Imagine if You Looked Forward To Aging the Way a Child Looks Forward To Becoming an Adult

Aging is usually viewed as decline. Imagine if it was viewed as something to look forward to?  The Poetics of Aging Conference, sponsored by AgeSong Institute and AgeSong Elder Communities, promoted the unique view of aging as expansion and growth. Imagine if the Poetics of Aging Conference happened every day of the year!  Well, I work at AgeSong and it does happen every day of the year.

Mostly I work at AgeSong’s Bayside Park assisted living and elder community in Emeryville. That place is alive and humming. Residents include former university professors, nurses, teachers, psychiatrists, and other professionals, photographers, artists – the kinds of people who attended the Poetics of Aging Conference.

For example, as I was finishing up an interview with one resident, a new resident discovered a piano in the dining room and began tinkling the keys.  Turns out he is an accomplished pianist.  He received several rounds of applause from other residents. When I asked, “What is the secret to your happiness?,” he replied, “I composed many songs to children.”  Conversations like this happen all the time at Bayside Park. Then my new acquaintance entertained me for several hours with stories of his travels, life, and work.  At some point, I suggested we move to the art room.  There we joined others in a daily “Creativity Lab,” as it was called at the conference.  In this sunlit room, everyone did his or her own form of artwork, some chatting, others quietly focused on their creations.

A couple evenings ago, a park ranger presented on Rosie the Riveter.  Residents will visit the brand new Visitor Education Center for Rosie the Riveter/WWII Home Front National Historical Park in Richmond when it opens later this spring. Most of the residents of Bayside Park had lived through World War II. Many of the women worked during the war, like Rosie,  while the men were overseas. Everyone had stories to tell about that period of history.

Earlier that evening, before dinner, Andrew, a young techie, showed residents and their family members how to SKYPE.  For many, it was like looking at the first television screens in the 50s. We chatted live with Andrew’s girlfriend through SKYPE. A resident said to me, in amazement, “They said we would be able to see the person we were talking to on the phone years ago.  It finally happened in my lifetime!”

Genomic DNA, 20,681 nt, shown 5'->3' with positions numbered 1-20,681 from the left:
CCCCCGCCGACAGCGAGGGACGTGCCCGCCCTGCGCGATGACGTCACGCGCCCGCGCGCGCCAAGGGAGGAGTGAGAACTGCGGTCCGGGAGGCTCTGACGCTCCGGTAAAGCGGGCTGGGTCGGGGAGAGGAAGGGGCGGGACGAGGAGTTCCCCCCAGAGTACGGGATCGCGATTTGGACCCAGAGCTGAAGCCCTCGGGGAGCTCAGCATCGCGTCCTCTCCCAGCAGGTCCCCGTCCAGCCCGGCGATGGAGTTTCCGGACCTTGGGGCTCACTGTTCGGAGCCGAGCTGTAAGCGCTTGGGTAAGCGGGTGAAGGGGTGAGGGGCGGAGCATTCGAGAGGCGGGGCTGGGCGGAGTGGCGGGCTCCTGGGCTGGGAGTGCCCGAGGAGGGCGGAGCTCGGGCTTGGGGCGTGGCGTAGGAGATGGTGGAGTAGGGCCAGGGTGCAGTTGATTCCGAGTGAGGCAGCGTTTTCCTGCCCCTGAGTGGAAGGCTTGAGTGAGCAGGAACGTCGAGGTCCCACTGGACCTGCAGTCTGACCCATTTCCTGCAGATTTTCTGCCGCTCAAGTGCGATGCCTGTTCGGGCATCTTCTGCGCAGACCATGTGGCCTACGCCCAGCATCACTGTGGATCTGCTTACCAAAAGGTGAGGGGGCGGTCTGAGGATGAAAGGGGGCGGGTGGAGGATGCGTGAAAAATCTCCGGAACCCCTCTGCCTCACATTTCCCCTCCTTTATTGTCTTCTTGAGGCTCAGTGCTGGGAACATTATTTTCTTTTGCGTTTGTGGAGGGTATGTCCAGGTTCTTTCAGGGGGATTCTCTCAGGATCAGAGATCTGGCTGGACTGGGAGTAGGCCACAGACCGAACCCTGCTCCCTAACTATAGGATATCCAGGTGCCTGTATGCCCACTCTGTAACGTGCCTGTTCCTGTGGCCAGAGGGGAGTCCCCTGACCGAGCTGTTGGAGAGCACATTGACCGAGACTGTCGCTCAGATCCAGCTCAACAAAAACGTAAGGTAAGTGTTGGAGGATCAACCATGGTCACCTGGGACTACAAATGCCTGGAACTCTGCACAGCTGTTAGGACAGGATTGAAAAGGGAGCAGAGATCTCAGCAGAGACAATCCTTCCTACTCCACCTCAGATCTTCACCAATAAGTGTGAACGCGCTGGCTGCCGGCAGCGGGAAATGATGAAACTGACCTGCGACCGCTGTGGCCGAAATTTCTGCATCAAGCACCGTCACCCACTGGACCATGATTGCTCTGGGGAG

Another day this week I was in stitches sitting through a valentine-making project on the third floor of Bayside.  When the instructor said, “We’re here to help you,” the sweet lady to my right said, “And I’m here to help you!” She looked at her neighbor’s valentine rendition, nicely filled with rosy  dots,  and said, “it’s got the measles.”  The lady to my left was dozing off during the activity, until a former school teacher, sitting on her other side,  said, “Go S…” and S started to color in her valentine. When her care partner said to the sweet lady to my right, “You can finish it up later,”  my neighbor replied, “This is later.” The valentine-making activity was just a springboard for the delightful interactions among participants. It was such fun!

At a staff meeting, I talked about everyone designing his or her own aprons.  ”That’s a great idea for an activity for residents,” a fellow staff member said to me. “Not just residents,” I replied, “for all – residents, staff, and administration. It equalizes the playing field. We all have a lot in common.”  That’s what happened at the Poetics of Aging Conference last November – healthcare professionals, elders, and community members of all ages, from 16 to 97, participated in workshops and mingled socially with lively discussions, dancing, poetry, and singing. I wore an apron.

Highlights of the inaugural Poetics of Aging Conference are now available for public viewing. The conference took place November 16 – 19, 2011, at the First Unitarian Universalist Church in San Francisco.

If you were excited about the conference and would like to continue the conference throughout the year, you are welcome to visit, or even propose an activity to conduct at one of AgeSong’s six assisted living and elder communities. We love visitors and lifelong learning.

Whether or not you attended the conference, your feedback is appreciated.

Sally Gelardin, AgeSong at Bayside Park Journalist, sallyg@agesong.com

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AgeSong Senior at Bayside Park | 1440 40th Street, Emeryville, California 94608 | 510-594-8800 | License # 015601452

AgeSong Retirement Communities: Locations throughout the Bay Area, including San Francisco and the East Bay: San Francisco-Hayes Valley • San Francisco-Laguna Grove • Oakland-Lake Merritt • Oakland-Lakeside Park • Emeryville-Bayside Park • Castro Valley-OakCreek

Want to visit or propose an activity?

RSVP 510-594-8800 or email frontdesk@agesongbsp.com
E-Mail: frontdesk@agesongbsp.com

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